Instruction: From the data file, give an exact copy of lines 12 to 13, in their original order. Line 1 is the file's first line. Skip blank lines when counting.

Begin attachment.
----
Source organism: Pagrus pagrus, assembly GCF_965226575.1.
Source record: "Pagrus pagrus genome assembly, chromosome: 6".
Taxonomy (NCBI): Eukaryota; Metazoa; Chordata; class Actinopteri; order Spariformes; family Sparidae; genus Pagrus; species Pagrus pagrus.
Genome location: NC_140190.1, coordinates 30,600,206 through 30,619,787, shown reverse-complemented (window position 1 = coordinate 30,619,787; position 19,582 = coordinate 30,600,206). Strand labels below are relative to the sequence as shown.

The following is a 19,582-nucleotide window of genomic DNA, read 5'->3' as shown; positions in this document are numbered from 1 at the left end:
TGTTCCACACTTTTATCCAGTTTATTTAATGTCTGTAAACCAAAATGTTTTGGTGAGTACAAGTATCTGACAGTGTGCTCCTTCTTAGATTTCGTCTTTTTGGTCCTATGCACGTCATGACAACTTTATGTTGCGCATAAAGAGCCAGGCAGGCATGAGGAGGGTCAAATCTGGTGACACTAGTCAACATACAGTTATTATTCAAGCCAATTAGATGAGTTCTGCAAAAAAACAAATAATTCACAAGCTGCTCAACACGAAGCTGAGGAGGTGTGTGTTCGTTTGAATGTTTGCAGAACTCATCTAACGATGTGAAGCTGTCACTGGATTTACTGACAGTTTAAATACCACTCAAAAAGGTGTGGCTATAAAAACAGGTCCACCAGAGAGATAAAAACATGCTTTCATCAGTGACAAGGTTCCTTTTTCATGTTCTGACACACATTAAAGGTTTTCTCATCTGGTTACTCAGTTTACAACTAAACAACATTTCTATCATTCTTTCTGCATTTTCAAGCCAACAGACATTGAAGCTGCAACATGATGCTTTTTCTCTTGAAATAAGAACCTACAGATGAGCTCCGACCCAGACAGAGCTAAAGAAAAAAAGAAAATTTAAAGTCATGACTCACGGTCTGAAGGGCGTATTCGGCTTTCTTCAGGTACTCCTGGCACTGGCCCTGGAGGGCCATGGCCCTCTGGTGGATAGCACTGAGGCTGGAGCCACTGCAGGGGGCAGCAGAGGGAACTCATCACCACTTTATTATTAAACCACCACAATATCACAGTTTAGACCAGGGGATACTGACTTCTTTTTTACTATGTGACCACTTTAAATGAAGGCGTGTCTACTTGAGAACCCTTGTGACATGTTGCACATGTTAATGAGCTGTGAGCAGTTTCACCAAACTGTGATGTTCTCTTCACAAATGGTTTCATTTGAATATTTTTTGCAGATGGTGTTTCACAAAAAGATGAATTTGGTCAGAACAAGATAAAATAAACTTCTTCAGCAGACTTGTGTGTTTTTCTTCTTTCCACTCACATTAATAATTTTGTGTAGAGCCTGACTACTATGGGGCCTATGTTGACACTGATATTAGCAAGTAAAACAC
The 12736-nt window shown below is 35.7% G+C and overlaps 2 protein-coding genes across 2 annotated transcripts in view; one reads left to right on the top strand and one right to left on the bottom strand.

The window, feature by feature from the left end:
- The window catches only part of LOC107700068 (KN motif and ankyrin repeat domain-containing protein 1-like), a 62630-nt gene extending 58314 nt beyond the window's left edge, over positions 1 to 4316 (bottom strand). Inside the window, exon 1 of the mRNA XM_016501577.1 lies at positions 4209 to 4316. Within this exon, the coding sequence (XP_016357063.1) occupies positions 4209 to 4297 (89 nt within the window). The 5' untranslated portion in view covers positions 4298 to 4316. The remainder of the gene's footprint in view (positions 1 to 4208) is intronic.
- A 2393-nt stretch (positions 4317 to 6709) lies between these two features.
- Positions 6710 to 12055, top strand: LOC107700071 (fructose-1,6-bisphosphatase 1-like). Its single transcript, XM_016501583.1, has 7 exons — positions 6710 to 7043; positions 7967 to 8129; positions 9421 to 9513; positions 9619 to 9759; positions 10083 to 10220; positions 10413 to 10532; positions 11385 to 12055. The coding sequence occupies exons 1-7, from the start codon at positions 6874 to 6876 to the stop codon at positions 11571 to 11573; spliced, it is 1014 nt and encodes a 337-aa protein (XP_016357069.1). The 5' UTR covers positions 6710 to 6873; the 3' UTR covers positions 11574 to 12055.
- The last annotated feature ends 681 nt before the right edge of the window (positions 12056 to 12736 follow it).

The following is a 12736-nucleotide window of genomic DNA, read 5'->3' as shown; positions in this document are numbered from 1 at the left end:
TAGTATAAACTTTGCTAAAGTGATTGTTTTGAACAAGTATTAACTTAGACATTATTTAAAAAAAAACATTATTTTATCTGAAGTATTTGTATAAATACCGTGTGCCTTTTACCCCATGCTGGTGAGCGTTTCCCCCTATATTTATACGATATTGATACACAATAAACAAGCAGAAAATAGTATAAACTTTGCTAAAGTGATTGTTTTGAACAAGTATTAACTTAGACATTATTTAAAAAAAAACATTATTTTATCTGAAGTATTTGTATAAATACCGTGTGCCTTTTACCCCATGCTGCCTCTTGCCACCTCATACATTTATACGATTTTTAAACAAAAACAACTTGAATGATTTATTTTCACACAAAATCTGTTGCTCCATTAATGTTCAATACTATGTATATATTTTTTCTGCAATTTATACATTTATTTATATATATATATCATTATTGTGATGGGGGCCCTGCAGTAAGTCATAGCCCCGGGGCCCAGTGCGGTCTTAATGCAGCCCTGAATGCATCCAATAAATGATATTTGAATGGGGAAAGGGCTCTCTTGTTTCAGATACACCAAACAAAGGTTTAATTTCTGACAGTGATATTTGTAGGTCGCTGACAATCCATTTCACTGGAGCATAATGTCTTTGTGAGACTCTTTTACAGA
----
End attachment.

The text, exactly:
- The last annotated feature ends 681 nt before the right edge of the window (positions 12056 to 12736 follow it).

The following is a 12736-nucleotide window of genomic DNA, read 5'->3' as shown; positions in this document are numbered from 1 at the left end: